2008 Olympic "Spambush" marketing
'Ambush marketing' at major sporting events has become a prevalent phenomena in the 2000s, affecting the Olympics despite the incredibly complex sponsorship rules drawn up by the IOC. The 2002 Winter Olympics saw Sprint running a snowy campaign that associated the brand with sponsoring 'everything fast, new, and really quite amazing', whilst during the 2004 Athens games, beer Miller ran a campaign proclaiming victory in an Athens-based taste test. Athens, Georgia, mind you, but Athens nevertheless. And who can forget when FIFA stripped Dutch fans of their non-official sponsor beer promoting trousers at the 2006 World Cup?
It looks like the 2008 Olympics are also seeing a surge in 'spambush marketing' - spam messages designed specifically to exploit interest in the games. In the last month or so a particularly sick and twisted example has surfaced - informing people that the games may be cancelled due to another major earthquake disaster in China. Users are getting messages with straplines like 'Olympic games under threat of failure!', and are directed to a website after being informed that a new quake has 'levelled Beijing'. Security experts Sophos reported the development at the beginning of June.
"The message on the site claims that a 9.0 Richter scale earthquake has hit Beijing and caused millions in casualties. To see additional details, a user may open or run the video. With the recent China Earthquake in Szchuen still fresh in people’s memory, many would open the file without a second thought. Unfortunately, instead of an online video as it appears to be, opening the link will actually execute the .exe file beijing.exe. Needless to say, the file contains malware and delivers a malicious payload."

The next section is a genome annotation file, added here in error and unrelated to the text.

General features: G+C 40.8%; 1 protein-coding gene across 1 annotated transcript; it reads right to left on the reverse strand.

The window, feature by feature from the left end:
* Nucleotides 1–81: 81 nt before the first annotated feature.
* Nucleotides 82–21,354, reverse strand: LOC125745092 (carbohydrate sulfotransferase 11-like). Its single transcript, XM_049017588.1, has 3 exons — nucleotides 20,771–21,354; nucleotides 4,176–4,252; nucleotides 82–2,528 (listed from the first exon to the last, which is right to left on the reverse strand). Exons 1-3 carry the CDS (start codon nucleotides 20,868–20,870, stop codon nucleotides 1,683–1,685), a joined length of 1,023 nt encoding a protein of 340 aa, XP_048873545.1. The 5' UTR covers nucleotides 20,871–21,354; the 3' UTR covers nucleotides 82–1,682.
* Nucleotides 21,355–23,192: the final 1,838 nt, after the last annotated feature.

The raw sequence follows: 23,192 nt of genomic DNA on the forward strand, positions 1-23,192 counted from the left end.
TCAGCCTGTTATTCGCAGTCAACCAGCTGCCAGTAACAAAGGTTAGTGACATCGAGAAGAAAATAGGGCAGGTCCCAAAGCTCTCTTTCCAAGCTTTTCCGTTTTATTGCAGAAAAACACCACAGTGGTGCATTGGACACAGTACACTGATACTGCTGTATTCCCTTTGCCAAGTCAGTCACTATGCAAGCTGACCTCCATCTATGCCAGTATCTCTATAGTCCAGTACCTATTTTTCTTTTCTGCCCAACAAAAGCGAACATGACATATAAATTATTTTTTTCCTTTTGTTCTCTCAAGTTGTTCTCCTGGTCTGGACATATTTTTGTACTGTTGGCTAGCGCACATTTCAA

As well as the false earthquake story, there are also reports of spam messages that claim to be from the organisers of the games.
Still, at least it has only been happening for a couple of months before the games.
With Africa being the spiritual home of the 419 scam, it is no great surprise to report that I received my first spam email suggesting I invest in some completely fictitious 2010 World Cup Franchises as far back as April last year.